Please use this identifier to cite or link to this item:
Title: UAV swarming with collision avoidance and communication constraints
Authors: Abdul Hanif Zaini
Keywords: Engineering::Electrical and electronic engineering::Control and instrumentation::Robotics
Engineering::Electrical and electronic engineering::Control and instrumentation::Control engineering
Issue Date: 2020
Publisher: Nanyang Technological University
Source: Abdul Hanif Zaini. (2020). UAV swarming with collision avoidance and communication constraints. Doctoral thesis, Nanyang Technological University, Singapore.
Abstract: Collision avoidance is critical for the safe and reliable operation of swarms of UAVs (Unmanned Aerial Vehicles). Numerous works have already been reported in literature. Most of these methods can be grouped into three categories: repulsion, partition-based, and trajectory replanning. In this thesis we seek to further develop some of these existing methods with consideration for special scenarios such as intruder UAV interception and dense UAV traffic coordination where physical and communication constraints are often omitted in the design of swarm algorithms. Collision avoidance can be simple to achieve. The challenge is in ensuring that the swarm scenario objectives are not compromised. The intruder interception problem using UAVs is an interesting problem on its own but also poses a challenge for collision avoidance when multiple agents and intruders are considered. The accessibility of UAV technology motivates us to design a non-destructive method for stopping UAVs that intrude into restricted areas by using our own UAVs to intercept and capture them. For interception, we propose a proportional navigation guidance law, on a double integrator model, for a quadrotor UAV with velocity feedback that globally guarantees interception with non-zero hitting velocity within finite time. Our novel solution to the collision avoidance problem specific to the guidance law is to apply repulsion to the line-of-sight vectors between pairs of agents and intruders. We demonstrate our method’s effectiveness with both simulations and a semi-physical experiment. The experiment results motivate us to consider communication constraints for the subsequent work. Repulsion-based avoidance is unsuitable where other agents’ states are obtained via limited communication. We propose instead a significantly modified version of the partition-based velocity obstacle method combined with an event-triggered communication protocol. To limit the scope, we consider the two-dimensional single integrator model and the scenario where agents are tasked with moving to fixed target positions while avoiding collision. Agents are assumed to be connected by a mobile ad hoc network allowing them to communicate with any other agent in the swarm. However, communication for each agent is limited to only one other agent at a time. The protocol determines for each agent when and to whom to communicate, and reduces the rate of communication. The method’s effectiveness is shown with simulations. We further extend the work to overcome its limitation on agent numbers and spatial configuration by designing a hybrid collision avoidance method combining the spatial partition-based Voronoi Cell and Velocity Obstacle methods. In addition, to overcome deadlocks and livelocks, we introduce a priority system for distributed coordination by having agent pairs make mutual decisions based on each agent's conditional priority. A similar event trigger-based communication protocol is presented. Our method’s effectiveness is demonstrated in multiple simulations involving up to 100 agents. Finally, to apply the collision avoidance methods developed based on the single integrator model to the constrained triple integrator system, we develop a trajectory buffering method using the input partition-based Barrier Certificate collision avoidance method. We feed a virtual single-integrator agent to the previous hybrid collision avoidance method and use the provided input and position as nominal states to be tracked by the actual UAV. Its relative position then determines the virtual agent’s progress along the nominal input direction. The barrier certificate method is used to ensure that the agent never exceeds a maximum displacement from the nominal position. The methods we present in this work are aimed at swarms of quadcopter UAVs and are primarily validated by simulations. Assumptions on the dynamics and communication system are based on literature and current technology. The methods are not necessarily limited to the scenarios discussed and recommendations for future work are discussed.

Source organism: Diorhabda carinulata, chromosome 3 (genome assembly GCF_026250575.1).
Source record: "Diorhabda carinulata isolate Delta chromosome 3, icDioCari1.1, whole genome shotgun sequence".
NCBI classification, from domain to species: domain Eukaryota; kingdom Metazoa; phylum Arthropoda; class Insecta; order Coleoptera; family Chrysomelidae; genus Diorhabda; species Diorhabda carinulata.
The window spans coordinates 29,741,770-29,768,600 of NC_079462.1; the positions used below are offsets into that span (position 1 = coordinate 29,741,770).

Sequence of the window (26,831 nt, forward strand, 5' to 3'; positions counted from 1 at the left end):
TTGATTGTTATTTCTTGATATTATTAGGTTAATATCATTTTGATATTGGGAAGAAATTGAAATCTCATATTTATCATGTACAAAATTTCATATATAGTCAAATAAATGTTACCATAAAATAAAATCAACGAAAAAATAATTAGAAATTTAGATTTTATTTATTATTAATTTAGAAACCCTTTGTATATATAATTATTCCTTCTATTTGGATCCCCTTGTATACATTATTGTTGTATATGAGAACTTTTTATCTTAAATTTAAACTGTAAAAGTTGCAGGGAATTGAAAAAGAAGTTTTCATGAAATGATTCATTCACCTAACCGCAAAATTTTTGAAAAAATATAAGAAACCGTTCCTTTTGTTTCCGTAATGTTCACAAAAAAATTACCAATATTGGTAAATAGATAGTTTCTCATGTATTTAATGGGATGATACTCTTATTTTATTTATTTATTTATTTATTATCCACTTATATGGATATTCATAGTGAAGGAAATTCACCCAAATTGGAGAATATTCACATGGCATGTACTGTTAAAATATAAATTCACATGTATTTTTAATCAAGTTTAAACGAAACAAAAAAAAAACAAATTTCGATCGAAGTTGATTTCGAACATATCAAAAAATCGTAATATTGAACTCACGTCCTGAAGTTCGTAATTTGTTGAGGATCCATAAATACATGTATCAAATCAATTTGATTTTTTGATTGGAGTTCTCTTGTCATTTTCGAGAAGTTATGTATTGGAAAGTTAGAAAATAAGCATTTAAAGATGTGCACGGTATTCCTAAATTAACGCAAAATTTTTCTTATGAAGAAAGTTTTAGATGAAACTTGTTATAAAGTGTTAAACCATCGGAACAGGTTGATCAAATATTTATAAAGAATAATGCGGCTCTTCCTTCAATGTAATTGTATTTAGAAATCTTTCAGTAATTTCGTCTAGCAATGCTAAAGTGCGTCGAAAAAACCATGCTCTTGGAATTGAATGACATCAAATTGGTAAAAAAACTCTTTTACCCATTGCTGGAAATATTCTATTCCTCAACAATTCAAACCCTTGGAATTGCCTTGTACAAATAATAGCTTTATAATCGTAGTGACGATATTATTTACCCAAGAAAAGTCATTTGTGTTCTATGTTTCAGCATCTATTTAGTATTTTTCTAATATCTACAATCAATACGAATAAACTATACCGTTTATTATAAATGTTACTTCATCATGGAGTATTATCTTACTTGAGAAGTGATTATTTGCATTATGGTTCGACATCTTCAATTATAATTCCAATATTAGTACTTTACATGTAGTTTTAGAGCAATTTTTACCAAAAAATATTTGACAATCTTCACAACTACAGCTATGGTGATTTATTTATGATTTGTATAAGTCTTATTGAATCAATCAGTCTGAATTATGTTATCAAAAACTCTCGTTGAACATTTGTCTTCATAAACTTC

DOI: 10.32657/10356/137101
Rights: This work is licensed under a Creative Commons Attribution-NonCommercial 4.0 International License (CC BY-NC 4.0).
Fulltext Permission: open
Fulltext Availability: With Fulltext
Appears in Collections:EEE Theses

Files in This Item:
File Description SizeFormat 
mythesis.pdf11.8 MBAdobe PDFView/Open

Page view(s) 20

Updated on Jan 29, 2023

Download(s) 5

Updated on Jan 29, 2023

Google ScholarTM




Items in DR-NTU are protected by copyright, with all rights reserved, unless otherwise indicated.